Kyrie Irving became disconnected from the ship and drifted into free agency on June 30th. He has now found a landing site in Brooklyn, yet seemingly his career perspective and connection to the NBA viewership remain far from the Earth’s surface.
The 27-year-old’s overall skillset and specifically his handle could be described as ‘out of this world’. And yet occasionally his demeanour, as well as his ill-judged self-aggrandising has led much of the media to wonder if that superlative extends beyond his dribble and to question whether his self-proclaimed genius transcends the mere round planet on which the rest of us inhabit.
When outside of the sporting atmosphere, Irving appears to be a compassionate, thoughtful and fiercely loyal person, who has put an emphasis on the importance of family. He has consistently stressed the massive importance of his father, expressed intense devotion toward his girlfriend and spent a great deal of time learning about his mother’s Standing Rock Sioux Tribe in North Dakota, even making a public appearance at their reservation. He has shown an appetite for travel, which has been whetted this summer during his trips around East Asia and a willingness to dive deep into any issue, to see if there’s more to it; most famously he has questioned the achievements of NASA, the existence of Dinosaurs and the shape of our planet.
Of course, everybody’s perspective would be distorted by a life of being reminded of your brilliance and placed upon a pedestal. Kyrie isn’t alone in the world of professional athletes, when it comes to his detachment from non-players that surround the game. However, the apparent root of Irving’s public frustration is his relationship with the media and fans, most recently tested during his time in Boston – a town in which player-fan connection is held in lofty esteem and the local broadcasters expect a certain level of candour.
You’ve really made the grade
And the papers want to know whose shirts you wear
Now it’s time to leave the capsule if you dare
When Irving forced his way out of the contending Cleveland Cavaliers, his motives were questioned. In response, he emphatically affirmed his desire to become untethered from the ship and it’s indisputable pilot, LeBron James. He wanted to escape the ‘little brother’ narrative and lead a team, in a new environment. When Danny Ainge came calling, the trade afforded him that opportunity.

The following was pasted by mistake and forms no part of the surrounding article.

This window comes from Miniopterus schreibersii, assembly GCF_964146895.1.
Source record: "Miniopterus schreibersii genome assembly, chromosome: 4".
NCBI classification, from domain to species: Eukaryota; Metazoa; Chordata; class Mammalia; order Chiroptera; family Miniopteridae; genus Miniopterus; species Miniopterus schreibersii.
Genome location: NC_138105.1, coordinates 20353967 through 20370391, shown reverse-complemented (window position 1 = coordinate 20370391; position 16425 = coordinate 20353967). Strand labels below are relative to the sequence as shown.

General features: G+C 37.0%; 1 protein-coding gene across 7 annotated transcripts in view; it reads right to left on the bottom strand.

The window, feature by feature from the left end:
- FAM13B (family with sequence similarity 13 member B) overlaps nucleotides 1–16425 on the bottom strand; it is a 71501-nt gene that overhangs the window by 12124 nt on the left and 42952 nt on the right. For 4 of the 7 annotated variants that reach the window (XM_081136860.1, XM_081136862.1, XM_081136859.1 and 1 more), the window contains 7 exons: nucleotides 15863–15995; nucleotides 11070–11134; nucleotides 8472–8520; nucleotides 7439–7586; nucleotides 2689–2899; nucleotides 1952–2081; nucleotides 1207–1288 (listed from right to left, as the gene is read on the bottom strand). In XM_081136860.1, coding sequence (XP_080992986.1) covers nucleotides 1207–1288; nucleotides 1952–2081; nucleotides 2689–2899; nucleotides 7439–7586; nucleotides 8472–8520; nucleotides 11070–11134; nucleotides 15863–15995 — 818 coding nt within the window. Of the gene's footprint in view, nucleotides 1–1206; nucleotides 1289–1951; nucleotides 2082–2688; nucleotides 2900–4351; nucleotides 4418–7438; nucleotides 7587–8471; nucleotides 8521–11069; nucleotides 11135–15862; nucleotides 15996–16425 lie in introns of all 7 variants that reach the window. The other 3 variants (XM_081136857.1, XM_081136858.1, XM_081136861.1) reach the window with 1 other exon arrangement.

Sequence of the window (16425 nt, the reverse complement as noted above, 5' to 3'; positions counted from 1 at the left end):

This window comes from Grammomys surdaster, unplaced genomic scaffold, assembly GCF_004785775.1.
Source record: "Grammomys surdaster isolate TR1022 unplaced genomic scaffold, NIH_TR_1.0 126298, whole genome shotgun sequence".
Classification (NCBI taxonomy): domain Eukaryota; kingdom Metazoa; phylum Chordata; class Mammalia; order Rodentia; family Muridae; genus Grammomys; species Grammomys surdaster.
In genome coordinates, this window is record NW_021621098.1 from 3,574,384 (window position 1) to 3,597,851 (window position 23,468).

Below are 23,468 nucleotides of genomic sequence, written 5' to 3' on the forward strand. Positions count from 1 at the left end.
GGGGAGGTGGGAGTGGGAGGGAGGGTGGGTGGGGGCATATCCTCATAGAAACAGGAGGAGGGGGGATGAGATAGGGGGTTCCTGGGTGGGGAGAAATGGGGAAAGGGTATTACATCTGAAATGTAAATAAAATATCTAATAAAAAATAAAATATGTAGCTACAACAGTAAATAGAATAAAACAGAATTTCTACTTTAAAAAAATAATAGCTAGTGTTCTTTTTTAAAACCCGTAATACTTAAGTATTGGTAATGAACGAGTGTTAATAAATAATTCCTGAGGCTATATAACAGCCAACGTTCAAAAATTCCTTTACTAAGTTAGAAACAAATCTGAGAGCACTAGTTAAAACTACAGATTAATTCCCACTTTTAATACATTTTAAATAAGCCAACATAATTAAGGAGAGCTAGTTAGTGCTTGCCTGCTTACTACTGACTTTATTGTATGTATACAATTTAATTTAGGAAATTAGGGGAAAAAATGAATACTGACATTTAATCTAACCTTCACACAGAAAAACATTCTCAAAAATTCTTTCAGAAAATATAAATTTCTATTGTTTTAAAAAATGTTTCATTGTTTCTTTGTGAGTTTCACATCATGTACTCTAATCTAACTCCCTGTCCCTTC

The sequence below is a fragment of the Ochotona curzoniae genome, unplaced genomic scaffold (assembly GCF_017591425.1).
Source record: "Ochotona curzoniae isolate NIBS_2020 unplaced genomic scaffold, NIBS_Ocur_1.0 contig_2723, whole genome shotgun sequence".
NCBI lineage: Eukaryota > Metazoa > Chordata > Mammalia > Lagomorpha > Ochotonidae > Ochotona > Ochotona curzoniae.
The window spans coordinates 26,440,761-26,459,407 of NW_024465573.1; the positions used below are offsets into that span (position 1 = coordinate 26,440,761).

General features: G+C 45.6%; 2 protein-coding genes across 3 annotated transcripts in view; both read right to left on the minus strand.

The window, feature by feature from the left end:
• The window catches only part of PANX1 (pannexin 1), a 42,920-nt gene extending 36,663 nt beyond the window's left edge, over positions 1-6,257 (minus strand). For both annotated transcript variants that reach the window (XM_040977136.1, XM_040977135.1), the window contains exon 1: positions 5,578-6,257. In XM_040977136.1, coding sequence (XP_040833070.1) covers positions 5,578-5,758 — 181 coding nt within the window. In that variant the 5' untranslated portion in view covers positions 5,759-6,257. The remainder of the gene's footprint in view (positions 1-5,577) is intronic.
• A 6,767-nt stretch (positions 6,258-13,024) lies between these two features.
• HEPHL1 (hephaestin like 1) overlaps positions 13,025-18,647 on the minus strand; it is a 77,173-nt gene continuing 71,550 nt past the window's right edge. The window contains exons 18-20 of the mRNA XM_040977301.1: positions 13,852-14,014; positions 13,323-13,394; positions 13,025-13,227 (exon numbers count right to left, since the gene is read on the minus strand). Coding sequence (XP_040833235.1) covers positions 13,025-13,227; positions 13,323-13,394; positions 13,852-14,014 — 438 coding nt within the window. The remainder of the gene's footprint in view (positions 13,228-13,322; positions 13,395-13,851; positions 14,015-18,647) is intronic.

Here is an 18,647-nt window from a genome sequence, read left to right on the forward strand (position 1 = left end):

From the very moment he donned the green jersey for the first time, the city of Boston was abuzz with optimism and rightfully so, Irving has tremendous talent. When he looked into the eyes of a healthy Gordon Hayward during their introductory press conference and said ‘it’s gonna be crazy, G’, it sent the imagination of the Celtics fan base into overdrive.
So, part of the leadership role, for better or worse, is the media glare that comes along with a major NBA organisation. Often the questions are unimaginably pointless, occasionally reporters set traps to create their own narrative but generally, availability to the media is part of what qualifies the day-to-day life of an NBA player as an actual job.
When a player positions themselves as a figurehead of a team, brand ambassador and even movie star, the spotlight that follows them intensifies and they become part of the machine that renders professional basketball a multi-billion dollar industry.
Athletes are only human beings and everybody has their problems, but occasionally, every employee has to do things that they don’t enjoy and leadership involves an increase of air pressure. It was time for Kyrie to adjust to the altitude of his new role.
I’m stepping through the door
And I’m floating in a most peculiar way
And the stars look very different today
Everything sort of fell into place early on. Kyrie showed exactly why the Celtics moved on from, Boston icon, Isaiah Thomas in order to bring him on board. He possessed a true willingness to facilitate and continued to prove himself as one of the most entertaining performers in the game. Of course, fans saw this again in spurts throughout Irving’s tenure, including winning plays that sparked jersey-tugging primal screams, as the Garden erupted around him.